We also have to define exactly what counts as martyrdom. Is it the premature death of someone who witnesses to Christ? Do they have to be actually slain by someone else, or can they merely die as a result of a civil war, in which many victims are killed indiscriminately? What if they were killed partly because of their tribe or race, that is, the killer always hated the Tutsi tribe (whether Muslim, Christian or animist), but the killer also always hated Christians, and this one happened to be a Christian Tutsi, which made the killing more delectable?
Or, perhaps, the killer doesn't even know his victim is Christian, the man dies simply because the killer doesn't like the man's stance against multiple wives or homosexuality?
Keep in mind, it is quite possible for the number of martyrs to increase, while the actual amount of persecution is decreasing.
Year (AD) World Population (billions) Christian% of World Christian Population (millions) 1000 0.263 17 45 1800 1 27 200 2015 7 32 2600
Clearly, the number of Christians in the last two-centuries has grown ten-fold. If the amount of persecution has neither increased nor decreased, we would expect the number of martyrs to grow ten-fold as well. By the same reasoning, if the number of martyrs has only quintupled, (grown five-fold), we could say with confidence that the amount of persecution is actually decreasing.
It is sometimes said that 45% of all of history's Christian martyrs have died in the last two centuries. That may be true (although a lot of that depends on whose numbers you believe and how you count), but it is also quite possible that the number of people alive right now comprises about 45% of all the Christians who ever lived between 33 AD and 2011. After all, according to the tables at this link, roughly 50 billion people have been born, lived and died between 1 AD and 2015. About 18 billion of those lived during the last two centuries.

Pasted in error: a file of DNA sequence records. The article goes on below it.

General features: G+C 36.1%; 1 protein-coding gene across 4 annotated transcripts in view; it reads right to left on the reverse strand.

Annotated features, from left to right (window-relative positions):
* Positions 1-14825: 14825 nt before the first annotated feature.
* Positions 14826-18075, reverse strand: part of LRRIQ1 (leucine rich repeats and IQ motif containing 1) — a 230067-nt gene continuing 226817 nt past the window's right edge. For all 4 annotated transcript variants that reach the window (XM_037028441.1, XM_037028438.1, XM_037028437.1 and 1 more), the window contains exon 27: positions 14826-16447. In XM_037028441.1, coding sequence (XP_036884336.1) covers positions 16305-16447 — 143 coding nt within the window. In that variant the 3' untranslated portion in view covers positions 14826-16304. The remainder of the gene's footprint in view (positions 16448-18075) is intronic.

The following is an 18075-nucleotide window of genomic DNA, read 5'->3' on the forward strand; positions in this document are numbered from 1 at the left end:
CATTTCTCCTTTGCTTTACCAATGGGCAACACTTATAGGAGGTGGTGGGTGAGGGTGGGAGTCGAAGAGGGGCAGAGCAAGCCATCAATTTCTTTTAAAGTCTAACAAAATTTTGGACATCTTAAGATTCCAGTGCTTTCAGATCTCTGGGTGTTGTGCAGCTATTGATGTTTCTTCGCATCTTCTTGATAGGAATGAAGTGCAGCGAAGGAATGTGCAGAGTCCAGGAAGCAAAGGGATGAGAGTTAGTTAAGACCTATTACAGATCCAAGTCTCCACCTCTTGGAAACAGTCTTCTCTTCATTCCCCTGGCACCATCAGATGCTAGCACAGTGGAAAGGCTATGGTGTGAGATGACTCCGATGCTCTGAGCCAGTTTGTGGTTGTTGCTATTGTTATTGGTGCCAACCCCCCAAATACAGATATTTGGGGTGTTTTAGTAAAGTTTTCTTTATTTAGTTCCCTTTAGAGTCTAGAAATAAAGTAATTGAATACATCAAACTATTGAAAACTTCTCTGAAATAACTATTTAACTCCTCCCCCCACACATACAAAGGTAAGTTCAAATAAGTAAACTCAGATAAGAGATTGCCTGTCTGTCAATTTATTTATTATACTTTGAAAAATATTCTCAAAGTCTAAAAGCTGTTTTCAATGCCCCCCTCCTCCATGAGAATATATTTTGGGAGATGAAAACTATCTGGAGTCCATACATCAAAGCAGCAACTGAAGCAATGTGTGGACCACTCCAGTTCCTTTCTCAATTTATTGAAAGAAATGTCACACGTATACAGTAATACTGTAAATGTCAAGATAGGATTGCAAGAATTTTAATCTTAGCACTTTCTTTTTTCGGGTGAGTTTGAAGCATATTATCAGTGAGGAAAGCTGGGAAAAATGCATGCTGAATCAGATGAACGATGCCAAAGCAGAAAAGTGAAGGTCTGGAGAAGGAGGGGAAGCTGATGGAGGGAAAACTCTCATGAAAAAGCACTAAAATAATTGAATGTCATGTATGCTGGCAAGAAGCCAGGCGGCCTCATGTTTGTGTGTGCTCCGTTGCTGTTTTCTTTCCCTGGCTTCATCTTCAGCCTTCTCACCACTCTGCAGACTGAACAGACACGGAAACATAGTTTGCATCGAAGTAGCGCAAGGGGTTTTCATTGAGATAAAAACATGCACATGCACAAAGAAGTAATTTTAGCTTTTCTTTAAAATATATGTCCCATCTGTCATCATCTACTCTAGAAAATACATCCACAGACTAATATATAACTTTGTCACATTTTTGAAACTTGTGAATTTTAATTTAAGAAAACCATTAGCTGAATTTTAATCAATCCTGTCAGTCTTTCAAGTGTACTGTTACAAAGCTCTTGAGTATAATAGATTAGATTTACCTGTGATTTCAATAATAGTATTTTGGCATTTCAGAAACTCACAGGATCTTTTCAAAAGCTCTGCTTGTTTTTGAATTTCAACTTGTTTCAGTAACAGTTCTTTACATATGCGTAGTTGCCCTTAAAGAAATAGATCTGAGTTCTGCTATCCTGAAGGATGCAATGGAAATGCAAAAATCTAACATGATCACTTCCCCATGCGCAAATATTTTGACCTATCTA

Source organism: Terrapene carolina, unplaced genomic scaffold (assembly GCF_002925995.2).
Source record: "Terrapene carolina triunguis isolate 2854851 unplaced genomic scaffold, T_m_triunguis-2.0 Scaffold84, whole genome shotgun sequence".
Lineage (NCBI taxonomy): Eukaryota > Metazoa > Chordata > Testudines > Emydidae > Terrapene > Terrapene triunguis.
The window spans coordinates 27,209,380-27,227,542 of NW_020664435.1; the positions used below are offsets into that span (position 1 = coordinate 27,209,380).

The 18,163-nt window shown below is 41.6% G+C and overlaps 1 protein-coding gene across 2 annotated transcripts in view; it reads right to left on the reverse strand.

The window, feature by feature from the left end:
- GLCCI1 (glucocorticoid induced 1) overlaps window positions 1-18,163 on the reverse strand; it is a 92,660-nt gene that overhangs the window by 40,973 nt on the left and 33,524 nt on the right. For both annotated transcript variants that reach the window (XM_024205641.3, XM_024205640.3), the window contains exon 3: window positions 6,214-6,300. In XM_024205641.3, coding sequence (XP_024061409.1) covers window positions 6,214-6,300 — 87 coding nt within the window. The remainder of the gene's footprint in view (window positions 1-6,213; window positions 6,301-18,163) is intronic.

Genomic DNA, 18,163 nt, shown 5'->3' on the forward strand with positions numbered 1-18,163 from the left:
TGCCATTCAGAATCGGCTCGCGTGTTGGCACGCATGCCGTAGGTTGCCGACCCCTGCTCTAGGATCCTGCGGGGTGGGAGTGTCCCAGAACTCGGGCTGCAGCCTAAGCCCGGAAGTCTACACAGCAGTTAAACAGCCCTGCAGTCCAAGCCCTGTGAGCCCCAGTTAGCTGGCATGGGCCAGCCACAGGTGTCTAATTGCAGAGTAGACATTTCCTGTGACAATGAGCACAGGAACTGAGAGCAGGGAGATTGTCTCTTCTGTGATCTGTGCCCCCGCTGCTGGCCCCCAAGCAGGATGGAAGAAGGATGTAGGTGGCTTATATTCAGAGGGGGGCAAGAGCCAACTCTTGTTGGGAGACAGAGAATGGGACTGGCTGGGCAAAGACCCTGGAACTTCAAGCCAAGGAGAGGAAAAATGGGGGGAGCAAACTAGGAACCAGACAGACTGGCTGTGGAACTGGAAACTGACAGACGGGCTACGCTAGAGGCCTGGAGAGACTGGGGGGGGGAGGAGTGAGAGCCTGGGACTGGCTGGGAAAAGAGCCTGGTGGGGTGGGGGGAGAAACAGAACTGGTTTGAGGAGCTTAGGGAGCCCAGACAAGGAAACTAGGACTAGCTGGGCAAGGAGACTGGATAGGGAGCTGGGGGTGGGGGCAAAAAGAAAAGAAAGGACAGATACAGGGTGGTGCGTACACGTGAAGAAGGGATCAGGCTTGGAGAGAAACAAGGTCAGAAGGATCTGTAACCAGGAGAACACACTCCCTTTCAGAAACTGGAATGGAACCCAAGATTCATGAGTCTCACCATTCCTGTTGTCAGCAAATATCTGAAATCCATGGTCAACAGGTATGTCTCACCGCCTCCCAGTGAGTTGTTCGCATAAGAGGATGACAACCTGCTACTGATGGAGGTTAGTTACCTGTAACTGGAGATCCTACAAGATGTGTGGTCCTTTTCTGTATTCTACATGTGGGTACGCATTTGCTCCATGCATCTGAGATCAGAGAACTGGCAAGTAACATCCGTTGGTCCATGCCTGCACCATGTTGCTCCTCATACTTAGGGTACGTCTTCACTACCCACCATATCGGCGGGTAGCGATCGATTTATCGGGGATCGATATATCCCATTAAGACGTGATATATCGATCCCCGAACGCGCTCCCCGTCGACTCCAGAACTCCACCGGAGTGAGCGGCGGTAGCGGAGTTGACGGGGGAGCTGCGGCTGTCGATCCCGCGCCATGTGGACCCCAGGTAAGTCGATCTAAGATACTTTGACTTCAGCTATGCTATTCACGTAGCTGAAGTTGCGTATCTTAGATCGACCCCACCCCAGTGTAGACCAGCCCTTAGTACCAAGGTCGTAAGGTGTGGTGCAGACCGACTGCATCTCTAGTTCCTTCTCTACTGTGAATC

If the population of Christians was never above 20% of the world population (and it wasn't until the last century), then the entire Christian population for all of history has been around 10 billion people. About 3.6 billion have lived during the last 200 years, 72% of whom are alive right now. So, yeah, we should see that a pretty high percentage of all martyrdoms have occurred in the last century or two, without necessarily seeing any real increase in the percentage of persecution across the Christian experience.
Does this make the persecution any less real or heinous?
Of course not - it is still just as vicious and evil today as it ever was.
Has the raw number of Christian martyrs increased?
But has overall Christian persecution increased?
On that point, it is hard to say that it has.